The rising prices of homegrown produce worsening health inequality

The cost-of-living crisis has caused the price of homegrown produce to skyrocket, pushing healthy living further out of reach for people on low incomes and worsening food inequality.

Additionally, importing fresh fruit and vegetables is a huge contributor to climate change yet, with the growing prices of domestic produce, many are left with no choice but to choose foreign crop or go without.

According to data provided by the Department for Environment, Food and Rural Affairs (DEFRA), the price of popular homegrown horticultural produce has been increasing slowly since 2019.

Source: DEFRA

Between the end of 2022 and the end of 2023, these prices have spiked dramatically, deviating from the gradual increase of the years before.

Of the six types of homegrown produce shown on the graph above, all have risen since 2019 and in the last year.

From British apples to round tomatoes, the data shows that over the last year, prices have increased on average by 17.7%, compared with the 1.9% increase between 2021 and 2022.

The rising premiums on these goods are being attributed to a wide range of issues facing the industry including labour shortages, the tightening of pesticide regulation, and the changing climate.

Made in Hackney: on the front line of combatting food injustice

The founder of community cooking school Made in Hackney has noticed the impact of these rising premiums on those ‘at the sharp end of food injustice’.

Sarah Bentley said: “It is getting to the point where just having a simple apple is now an extreme luxury.

“It is an astronomical increase for people that are already pushed into the corner in terms of covering all their costs.”

Image by Marcus Duran photography

The plant-based community cookery school teaches people from low-income backgrounds to cook healthy meals and reduce carbon footprints.

The organisation offers classes on 15-minute meals to feeding four for £3, with community classes partially funded for by paid masterclasses that are also held in the centre on Clapton Common.

She said: “Whatever area our teachers are teaching in, they will do their research to find out what is the best recommendation for low-cost fruit and veg, making sure they recommend that.”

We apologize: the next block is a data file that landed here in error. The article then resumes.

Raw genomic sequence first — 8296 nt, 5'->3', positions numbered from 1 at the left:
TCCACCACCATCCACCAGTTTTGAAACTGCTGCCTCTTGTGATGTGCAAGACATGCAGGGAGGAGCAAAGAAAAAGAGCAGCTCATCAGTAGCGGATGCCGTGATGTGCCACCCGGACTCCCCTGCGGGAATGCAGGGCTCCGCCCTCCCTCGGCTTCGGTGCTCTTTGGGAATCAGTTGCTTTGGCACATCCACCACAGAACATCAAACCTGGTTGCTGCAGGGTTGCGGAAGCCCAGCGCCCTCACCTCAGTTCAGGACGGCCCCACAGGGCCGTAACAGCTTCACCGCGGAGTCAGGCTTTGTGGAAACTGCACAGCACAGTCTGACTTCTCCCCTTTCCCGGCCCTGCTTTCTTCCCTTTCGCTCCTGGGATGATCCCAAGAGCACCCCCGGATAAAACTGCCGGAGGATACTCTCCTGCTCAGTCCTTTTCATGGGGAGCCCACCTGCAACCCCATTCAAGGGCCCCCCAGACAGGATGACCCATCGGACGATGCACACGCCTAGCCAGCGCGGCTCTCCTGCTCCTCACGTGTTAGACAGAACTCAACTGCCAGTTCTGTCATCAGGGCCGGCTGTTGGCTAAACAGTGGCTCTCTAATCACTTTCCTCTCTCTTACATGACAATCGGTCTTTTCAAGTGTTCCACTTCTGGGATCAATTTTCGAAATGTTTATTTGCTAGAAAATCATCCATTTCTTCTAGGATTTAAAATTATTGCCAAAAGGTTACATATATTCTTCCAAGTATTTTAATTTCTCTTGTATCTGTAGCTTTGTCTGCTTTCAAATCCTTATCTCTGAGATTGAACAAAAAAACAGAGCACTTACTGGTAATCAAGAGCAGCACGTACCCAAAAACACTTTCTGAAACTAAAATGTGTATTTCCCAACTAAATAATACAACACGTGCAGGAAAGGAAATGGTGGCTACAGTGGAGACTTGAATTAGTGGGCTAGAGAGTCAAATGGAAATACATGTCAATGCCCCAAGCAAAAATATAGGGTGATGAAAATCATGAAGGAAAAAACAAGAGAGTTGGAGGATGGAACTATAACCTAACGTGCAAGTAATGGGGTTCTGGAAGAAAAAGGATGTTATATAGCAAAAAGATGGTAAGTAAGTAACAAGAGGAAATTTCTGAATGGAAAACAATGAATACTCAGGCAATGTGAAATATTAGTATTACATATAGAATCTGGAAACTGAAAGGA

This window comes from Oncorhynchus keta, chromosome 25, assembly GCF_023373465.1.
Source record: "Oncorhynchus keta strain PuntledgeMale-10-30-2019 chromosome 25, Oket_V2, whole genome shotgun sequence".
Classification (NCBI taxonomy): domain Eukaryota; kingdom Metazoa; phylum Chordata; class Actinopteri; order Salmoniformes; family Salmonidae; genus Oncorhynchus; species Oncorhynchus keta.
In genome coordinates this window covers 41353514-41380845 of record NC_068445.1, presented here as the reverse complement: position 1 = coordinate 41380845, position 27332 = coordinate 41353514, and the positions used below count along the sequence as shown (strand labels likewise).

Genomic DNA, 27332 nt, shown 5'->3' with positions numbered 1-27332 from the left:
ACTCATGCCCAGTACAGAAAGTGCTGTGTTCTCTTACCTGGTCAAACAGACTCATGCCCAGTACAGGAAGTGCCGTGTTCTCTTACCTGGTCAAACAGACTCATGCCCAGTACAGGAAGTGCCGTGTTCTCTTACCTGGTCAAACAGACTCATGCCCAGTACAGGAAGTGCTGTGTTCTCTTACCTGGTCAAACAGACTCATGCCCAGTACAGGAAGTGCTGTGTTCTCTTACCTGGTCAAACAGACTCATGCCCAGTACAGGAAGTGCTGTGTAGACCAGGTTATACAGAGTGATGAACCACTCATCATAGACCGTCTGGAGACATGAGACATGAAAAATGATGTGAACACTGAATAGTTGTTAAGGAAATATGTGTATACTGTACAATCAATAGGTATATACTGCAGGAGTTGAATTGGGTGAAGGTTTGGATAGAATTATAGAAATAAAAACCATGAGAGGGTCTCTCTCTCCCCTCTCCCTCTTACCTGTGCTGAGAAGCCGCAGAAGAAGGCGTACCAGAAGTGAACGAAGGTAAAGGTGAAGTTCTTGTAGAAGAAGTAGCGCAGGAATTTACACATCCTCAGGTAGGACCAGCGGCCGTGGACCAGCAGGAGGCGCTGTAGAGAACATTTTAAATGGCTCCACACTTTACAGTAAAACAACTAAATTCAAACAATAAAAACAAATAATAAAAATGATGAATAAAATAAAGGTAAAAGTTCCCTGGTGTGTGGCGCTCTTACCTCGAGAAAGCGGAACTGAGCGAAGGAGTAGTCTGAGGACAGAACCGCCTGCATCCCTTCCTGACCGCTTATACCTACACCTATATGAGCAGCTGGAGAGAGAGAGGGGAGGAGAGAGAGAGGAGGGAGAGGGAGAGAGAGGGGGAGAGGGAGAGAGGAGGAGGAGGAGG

As well as weekly cooking classes, the team at Made in Hackney deliver 200 emergency meals a week to those in need.

The organisation works closely with those struggling with long-term health challenges to prolonged stints of unemployment in hopes to improve their lifestyle and close the gap of food inequality.

Bentley spoke about the importance of a balanced diet and has seen some major medical improvements to those who switch to eating more fresh produce.

The former journalist added: “We do courses for people with type two diabetes, and they have been with us for six months and their diabetes have gone into remission.

“We have had chronic bowel complaints and they have worked with us and some of our teachers and they have gone on to heal these complaints.”

Image by Marcus Druan photography

The rise in health inequality as a result of increasing produce prices

It is well established that a lack of access to diverse foods increases the likelihood of suffering from ill-health.

A research briefing published by the UK Parliament acknowledges the correlation between health and food inequality, with those living in deprived areas and disabled people being some of the worst affected.

In 2022, the Government promised the creation of the Health Inequalities White Paper in an attempt to tackle health inequality throughout UK.

However, in January of 2023, the White Paper was scrapped.

At the time, President of the British Medical Association (BMA) Martin McKee said: “It is appalling that during a cost-of-living crisis threatening the long-term health of many in our poorest communities, and after a decade in which cuts to welfare and public health measures have made our country relentlessly sicker, the Government could simply abandon its promised strategy to address health inequalities.”

Groups like Made in Hackney are using community-based strategies to overcome the spike in cost for homegrown produce, teaching groups how to make use of fresh crop to ensure that there is very little waste.

In fermenting and pickling these scraps, people are simultaneously reducing their impacts on the environment.

Featured image: Fresh fruit and veg. display by Jonathan Billinger, CC BY-SA 2.0, via Wikimedia Commons

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